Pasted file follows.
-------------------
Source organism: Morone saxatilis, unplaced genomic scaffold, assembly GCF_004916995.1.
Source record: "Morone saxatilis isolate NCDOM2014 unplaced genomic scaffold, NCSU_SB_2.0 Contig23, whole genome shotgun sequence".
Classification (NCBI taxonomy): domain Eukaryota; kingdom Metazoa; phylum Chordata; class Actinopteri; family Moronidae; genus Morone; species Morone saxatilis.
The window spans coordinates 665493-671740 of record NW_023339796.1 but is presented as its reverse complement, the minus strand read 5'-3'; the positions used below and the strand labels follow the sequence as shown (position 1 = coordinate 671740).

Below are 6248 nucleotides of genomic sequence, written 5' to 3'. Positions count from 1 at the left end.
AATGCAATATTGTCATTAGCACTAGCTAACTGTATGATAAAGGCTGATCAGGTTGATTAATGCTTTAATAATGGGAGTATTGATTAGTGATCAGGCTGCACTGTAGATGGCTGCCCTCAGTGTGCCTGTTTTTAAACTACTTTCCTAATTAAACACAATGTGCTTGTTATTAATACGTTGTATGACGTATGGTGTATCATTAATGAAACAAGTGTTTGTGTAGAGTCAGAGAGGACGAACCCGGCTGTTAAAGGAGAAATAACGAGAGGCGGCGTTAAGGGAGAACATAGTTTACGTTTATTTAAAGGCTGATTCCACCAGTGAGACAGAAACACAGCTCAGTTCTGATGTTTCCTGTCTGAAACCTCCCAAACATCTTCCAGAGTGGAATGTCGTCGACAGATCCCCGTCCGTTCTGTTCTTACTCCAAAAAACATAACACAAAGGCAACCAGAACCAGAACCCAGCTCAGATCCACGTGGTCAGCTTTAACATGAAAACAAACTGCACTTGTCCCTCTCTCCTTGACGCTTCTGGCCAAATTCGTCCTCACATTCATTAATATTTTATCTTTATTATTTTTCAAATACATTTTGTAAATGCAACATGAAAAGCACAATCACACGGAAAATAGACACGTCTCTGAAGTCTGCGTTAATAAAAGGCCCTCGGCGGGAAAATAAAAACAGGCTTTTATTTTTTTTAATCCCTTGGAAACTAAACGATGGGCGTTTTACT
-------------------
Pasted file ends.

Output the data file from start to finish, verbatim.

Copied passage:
Source organism: Morone saxatilis, unplaced genomic scaffold, assembly GCF_004916995.1.
Source record: "Morone saxatilis isolate NCDOM2014 unplaced genomic scaffold, NCSU_SB_2.0 Contig23, whole genome shotgun sequence".
Classification (NCBI taxonomy): domain Eukaryota; kingdom Metazoa; phylum Chordata; class Actinopteri; family Moronidae; genus Morone; species Morone saxatilis.
The window spans coordinates 665493-671740 of record NW_023339796.1 but is presented as its reverse complement, the minus strand read 5'-3'; the positions used below and the strand labels follow the sequence as shown (position 1 = coordinate 671740).

Below are 6248 nucleotides of genomic sequence, written 5' to 3'. Positions count from 1 at the left end.
AATGCAATATTGTCATTAGCACTAGCTAACTGTATGATAAAGGCTGATCAGGTTGATTAATGCTTTAATAATGGGAGTATTGATTAGTGATCAGGCTGCACTGTAGATGGCTGCCCTCAGTGTGCCTGTTTTTAAACTACTTTCCTAATTAAACACAATGTGCTTGTTATTAATACGTTGTATGACGTATGGTGTATCATTAATGAAACAAGTGTTTGTGTAGAGTCAGAGAGGACGAACCCGGCTGTTAAAGGAGAAATAACGAGAGGCGGCGTTAAGGGAGAACATAGTTTACGTTTATTTAAAGGCTGATTCCACCAGTGAGACAGAAACACAGCTCAGTTCTGATGTTTCCTGTCTGAAACCTCCCAAACATCTTCCAGAGTGGAATGTCGTCGACAGATCCCCGTCCGTTCTGTTCTTACTCCAAAAAACATAACACAAAGGCAACCAGAACCAGAACCCAGCTCAGATCCACGTGGTCAGCTTTAACATGAAAACAAACTGCACTTGTCCCTCTCTCCTTGACGCTTCTGGCCAAATTCGTCCTCACATTCATTAATATTTTATCTTTATTATTTTTCAAATACATTTTGTAAATGCAACATGAAAAGCACAATCACACGGAAAATAGACACGTCTCTGAAGTCTGCGTTAATAAAAGGCCCTCGGCGGGAAAATAAAAACAGGCTTTTATTTTTTTTAATCCCTTGGAAACTAAACGATGGGCGTTTTACT